I’m currently caught in the middle of a fairly common decision: what fun thing do I want to do this weekend? If you have FOMO, you know you can spend some serious energy debating all the options: outdoor music, road trip, camping with friends, and outside of a pandemic, which party/band/event to go to.
Lots of times, when we have a decision to make, we sit and debate because we want to make the “best” choice. But really, sometimes we never know what the “best” choice is until we’ve made the decision and start living it. And lots of times, making that decision is straight-up exhausting because we really really really want to get it right.
Then there are moments where you’re less caught between options and given fewer choices. And these – interestingly – are usually easier.
Barry Schwartz, psychologist and author of The Paradox of Choice, talked about living in a culture that assumes more choices is better. What his research shows is that having lots of choices is actually a sort of curse on our happiness!
He divides people into 2 categories: those who, when faced with many choices, try to maximize their gain, and those who satisfice (satisfy + suffice) by accepting the first available option to meet their criteria.
Now, satisficing isn’t a new idea… but it basically means that when presented with a decision to make, someone will first consider what they want to gain/preserve, then evaluate their options to find the solution that meets those needs.
Between the two, maximizing is a form of perfection… and we all know how stressful that can be. There’s even a Maximization Scale that assesses the degree to which people engage in behaviors to try to get the BEST result with the BEST possible option. Research with this scale shows that there are also positive correlations between maximization and depression and regret, too.
Then, after all that stressful work of trying to make the “best” decisions, maximizers are usually less satisfied with purchasing decisions AND are more likely to engage in social comparison. The root of this seems to lie in experiencing regret.
This is true whether maximizers have to make everyday decisions or big decision. Maximizers may be able to narrow down options, but if there are multiple choices that could be great, they freeze and can’t make a decision because… what if it’s wrong? Enter: Analysis paralysis.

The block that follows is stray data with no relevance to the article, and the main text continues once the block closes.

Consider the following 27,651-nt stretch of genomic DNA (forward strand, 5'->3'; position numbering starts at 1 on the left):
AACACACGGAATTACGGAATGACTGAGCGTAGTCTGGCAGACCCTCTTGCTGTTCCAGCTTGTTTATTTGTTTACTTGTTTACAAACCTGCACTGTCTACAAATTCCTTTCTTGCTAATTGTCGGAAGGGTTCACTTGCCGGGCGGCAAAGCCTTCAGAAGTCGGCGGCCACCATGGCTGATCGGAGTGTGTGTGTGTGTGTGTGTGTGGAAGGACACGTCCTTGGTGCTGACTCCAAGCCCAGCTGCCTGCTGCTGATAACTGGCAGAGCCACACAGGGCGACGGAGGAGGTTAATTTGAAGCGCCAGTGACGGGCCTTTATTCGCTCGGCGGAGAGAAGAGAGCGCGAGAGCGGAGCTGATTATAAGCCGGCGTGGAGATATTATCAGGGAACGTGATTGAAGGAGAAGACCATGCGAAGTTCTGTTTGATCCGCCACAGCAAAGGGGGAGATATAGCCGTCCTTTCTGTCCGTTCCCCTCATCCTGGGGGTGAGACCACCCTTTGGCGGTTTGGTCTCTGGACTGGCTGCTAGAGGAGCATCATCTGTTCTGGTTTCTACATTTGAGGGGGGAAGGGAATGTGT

The problem with wanting to know it was the “right” decision in advance is that in addition to the fact that we don’t know until we DO the thing, most of us can’t predict the future. So we will never know. After the fact, we still don’t know what all the other options could have brought – even though we like to think our imagination is always right 😉
In contrast to maximizers, we find the satisficers. They aren’t “settling” for less than what they want. They also don’t just pull a choice out of a hat and say LET’S GO! They just approach the decision-making differently.
Why bother with finding out if you maximize or satisfice? Because they relate to your happiness – and happy people tend to satisfice!
Us perfectionists may find this hard to believe, because we think our high-standard obsession will make better decisions, which SHOULD equal happiness. But really, we may miss out on a good opportunity when we keep waiting for a better one. And we usually are not ultimately happier… we just end up more stressd and regretful.
The thing is, regret is a decision! WE get to decide whether we made the right choice. WE get to decide to stop comparing options and wondering, “What if?”
So what’s a maximizer to do? I got into lots of things in the podcast, but some starting points are:
// Outline your key criteria for success FIRST. What is it you want? Get really clear about this and make sure your criteria are objective so you know if something meets it or not.
// Choose the first option that satisfies that criteria. (gasp! I know, right?!)
// Then once you’ve decided, don’t look back. Don’t waffle. Focus on the positive aspects of the choice, not what “might” have been.
Remember that we all have a limited capacity for decision making on any given day. Don’t overdraw on that decision-making account baalnce, because that diminishes the quality of the decisions you make too.
The bottom line is this: it’s important to change our thinking that when we don’t explore all the options, we will end up settling.
Choosing something that meets your key criteria and the key things you want is not settling.
When you practice satisficing, you can be happier in the long run. You will have more energy and clarity for those big decision-making moments too.
And if you need to, practice satisficing this week with little things then work your way up to bigger decisions.
Remember – regret is a choice. Don’t let it rule your life. Get out there and satisfice!
In this episode you’ll learn:
// The key differences between maximizing and satisficing
// Why too many choices can be a bad thing
// How to make decisions and avoid regret
// Why satisficing ultimately makes you happier than maximizing
// Tips to get started satisficing today
// Check out Episode 69 on Defining what is “enough” for you
// If you’re new to the squad, grab the starter kit I created at RebelBuddhist.com. It has all you need to start creating a life of more freedom, adventure, and purpose. You’ll get access to the private Facebook group where you can ask me questions! Once you join, there’s also a weekly FB live called Wake the F*ck Up Wednesday, where you can ask questions that come up as you do this work – in all parts of your life.
// If you’re interested in finding out more about how to free your mind and free your life, join Freedom School. Enrollment is open, and we are diving DEEP into ways to cultivate clarity and courage so you can create your best life. There are also some sweet bonus courses for you there. It will set you up to live the best version of you in the year to come. Learn more at JoinFreedomSchool.com.